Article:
The adoption of video-assisted thoracoscopic surgery and robotic-assisted thoracoscopic surgery has allowed for improved perioperative outcomes with equivalent long-term oncologic results for non–small cell lung cancer compared with traditional thoracotomy.1 One potential limitation of minimally invasive techniques is a decreased ability to palpate smaller lung nodules and determine an adequate margin of healthy tissue in patients who require lung-preserving resections. Robotic-assisted thoracoscopic surgery also has an absence of haptic feedback, and surgeons must learn to “feel with their eyes.” To improve tumor detection, some surgeons have attempted to use intraoperative fluorescence imaging.2 While previous reports have focused on the intravenous administration of fluorescent dyes, such as indocyanine green (ICG), Quan et al3 investigated the use of inhalational ICG for intraoperative visualization of tumor margins in mouse, rabbit, and human lungs. In this issue of JAMA Surgery, they provide evidence suggesting that ICG delivered via the endotracheal tube and negative contrast imaging can be used to detect subcentimeter nodules in the pulmonary periphery. Inhaled delivery has the benefits of direct delivery to the lungs, significantly less preparation time, and much lower doses than is required for intravenous use.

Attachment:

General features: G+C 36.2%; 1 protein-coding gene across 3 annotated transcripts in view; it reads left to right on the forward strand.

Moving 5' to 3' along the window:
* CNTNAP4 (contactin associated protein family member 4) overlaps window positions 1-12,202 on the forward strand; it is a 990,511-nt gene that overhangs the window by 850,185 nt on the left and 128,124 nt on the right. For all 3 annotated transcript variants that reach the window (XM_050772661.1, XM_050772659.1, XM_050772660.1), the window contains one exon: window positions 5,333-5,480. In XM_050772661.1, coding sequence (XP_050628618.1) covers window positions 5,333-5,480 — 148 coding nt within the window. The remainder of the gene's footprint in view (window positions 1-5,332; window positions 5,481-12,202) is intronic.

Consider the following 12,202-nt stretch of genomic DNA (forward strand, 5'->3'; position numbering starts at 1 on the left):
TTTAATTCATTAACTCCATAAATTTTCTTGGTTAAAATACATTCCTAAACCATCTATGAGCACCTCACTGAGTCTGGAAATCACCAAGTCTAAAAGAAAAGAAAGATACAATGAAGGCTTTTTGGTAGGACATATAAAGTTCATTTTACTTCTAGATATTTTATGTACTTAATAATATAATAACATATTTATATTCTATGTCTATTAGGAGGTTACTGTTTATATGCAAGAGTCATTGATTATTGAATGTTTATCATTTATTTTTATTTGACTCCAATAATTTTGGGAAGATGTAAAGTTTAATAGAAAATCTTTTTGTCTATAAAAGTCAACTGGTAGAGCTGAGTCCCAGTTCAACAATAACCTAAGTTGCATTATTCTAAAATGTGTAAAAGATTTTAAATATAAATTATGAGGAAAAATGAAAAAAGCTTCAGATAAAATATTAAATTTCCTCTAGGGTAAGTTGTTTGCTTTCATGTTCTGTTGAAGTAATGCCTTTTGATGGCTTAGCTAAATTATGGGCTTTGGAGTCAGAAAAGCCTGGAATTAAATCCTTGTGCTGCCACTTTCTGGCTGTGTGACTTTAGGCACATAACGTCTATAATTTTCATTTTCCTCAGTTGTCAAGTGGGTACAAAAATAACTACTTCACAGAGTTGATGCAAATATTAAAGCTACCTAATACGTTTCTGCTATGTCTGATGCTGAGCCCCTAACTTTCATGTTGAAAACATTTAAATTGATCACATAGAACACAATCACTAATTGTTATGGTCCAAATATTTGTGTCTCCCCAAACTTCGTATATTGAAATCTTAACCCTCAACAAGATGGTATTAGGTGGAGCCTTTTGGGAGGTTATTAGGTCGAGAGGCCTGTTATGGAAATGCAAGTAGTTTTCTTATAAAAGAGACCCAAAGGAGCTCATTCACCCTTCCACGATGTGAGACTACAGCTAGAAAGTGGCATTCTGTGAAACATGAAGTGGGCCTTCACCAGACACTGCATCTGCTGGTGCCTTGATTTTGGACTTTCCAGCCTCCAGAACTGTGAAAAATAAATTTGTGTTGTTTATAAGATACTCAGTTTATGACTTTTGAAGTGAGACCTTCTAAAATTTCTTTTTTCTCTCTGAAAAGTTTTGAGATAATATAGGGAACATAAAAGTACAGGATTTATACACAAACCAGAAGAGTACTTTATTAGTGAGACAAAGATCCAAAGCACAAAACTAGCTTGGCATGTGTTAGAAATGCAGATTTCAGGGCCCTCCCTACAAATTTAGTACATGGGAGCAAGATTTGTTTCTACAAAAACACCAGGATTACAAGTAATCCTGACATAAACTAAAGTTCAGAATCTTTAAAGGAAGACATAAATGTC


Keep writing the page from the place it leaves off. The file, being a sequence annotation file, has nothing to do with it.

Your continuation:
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Phillips JD, Finley DJ. Inhalational Indocyanine Green to Visualize Lung Tumors—Defining the Margin of Error. JAMA Surg. Published online June 24, 2020. doi:10.1001/jamasurg.2020.1348
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